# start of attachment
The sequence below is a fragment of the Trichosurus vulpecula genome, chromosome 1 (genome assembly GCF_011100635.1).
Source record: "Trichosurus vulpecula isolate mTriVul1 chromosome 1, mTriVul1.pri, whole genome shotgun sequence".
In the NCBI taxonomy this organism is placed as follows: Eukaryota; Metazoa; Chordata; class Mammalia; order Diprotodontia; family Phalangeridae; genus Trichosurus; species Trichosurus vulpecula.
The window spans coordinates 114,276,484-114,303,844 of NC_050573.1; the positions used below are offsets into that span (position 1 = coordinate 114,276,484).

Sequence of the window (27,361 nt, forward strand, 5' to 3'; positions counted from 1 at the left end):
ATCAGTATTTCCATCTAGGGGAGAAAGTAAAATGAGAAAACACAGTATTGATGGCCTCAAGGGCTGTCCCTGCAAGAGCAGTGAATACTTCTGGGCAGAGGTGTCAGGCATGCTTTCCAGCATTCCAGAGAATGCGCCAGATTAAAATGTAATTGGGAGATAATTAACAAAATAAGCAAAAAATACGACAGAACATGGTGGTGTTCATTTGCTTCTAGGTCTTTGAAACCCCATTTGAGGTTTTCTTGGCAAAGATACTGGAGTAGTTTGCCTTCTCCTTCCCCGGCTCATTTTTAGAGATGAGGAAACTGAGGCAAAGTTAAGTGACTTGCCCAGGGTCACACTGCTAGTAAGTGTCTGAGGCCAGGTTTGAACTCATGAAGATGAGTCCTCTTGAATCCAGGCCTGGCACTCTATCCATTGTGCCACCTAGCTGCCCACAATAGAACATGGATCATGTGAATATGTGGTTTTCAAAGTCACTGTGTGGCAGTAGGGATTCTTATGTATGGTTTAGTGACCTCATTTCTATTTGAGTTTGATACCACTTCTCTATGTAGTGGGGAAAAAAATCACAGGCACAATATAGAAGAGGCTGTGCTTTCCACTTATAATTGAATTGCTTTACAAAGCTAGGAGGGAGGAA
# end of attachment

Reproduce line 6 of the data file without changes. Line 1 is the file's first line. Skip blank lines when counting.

ATCAGTATTTCCATCTAGGGGAGAAAGTAAAATGAGAAAACACAGTATTGATGGCCTCAAGGGCTGTCCCTGCAAGAGCAGTGAATACTTCTGGGCAGAGGTGTCAGGCATGCTTTCCAGCATTCCAGAGAATGCGCCAGATTAAAATGTAATTGGGAGATAATTAACAAAATAAGCAAAAAATACGACAGAACATGGTGGTGTTCATTTGCTTCTAGGTCTTTGAAACCCCATTTGAGGTTTTCTTGGCAAAGATACTGGAGTAGTTTGCCTTCTCCTTCCCCGGCTCATTTTTAGAGATGAGGAAACTGAGGCAAAGTTAAGTGACTTGCCCAGGGTCACACTGCTAGTAAGTGTCTGAGGCCAGGTTTGAACTCATGAAGATGAGTCCTCTTGAATCCAGGCCTGGCACTCTATCCATTGTGCCACCTAGCTGCCCACAATAGAACATGGATCATGTGAATATGTGGTTTTCAAAGTCACTGTGTGGCAGTAGGGATTCTTATGTATGGTTTAGTGACCTCATTTCTATTTGAGTTTGATACCACTTCTCTATGTAGTGGGGAAAAAAATCACAGGCACAATATAGAAGAGGCTGTGCTTTCCACTTATAATTGAATTGCTTTACAAAGCTAGGAGGGAGGAA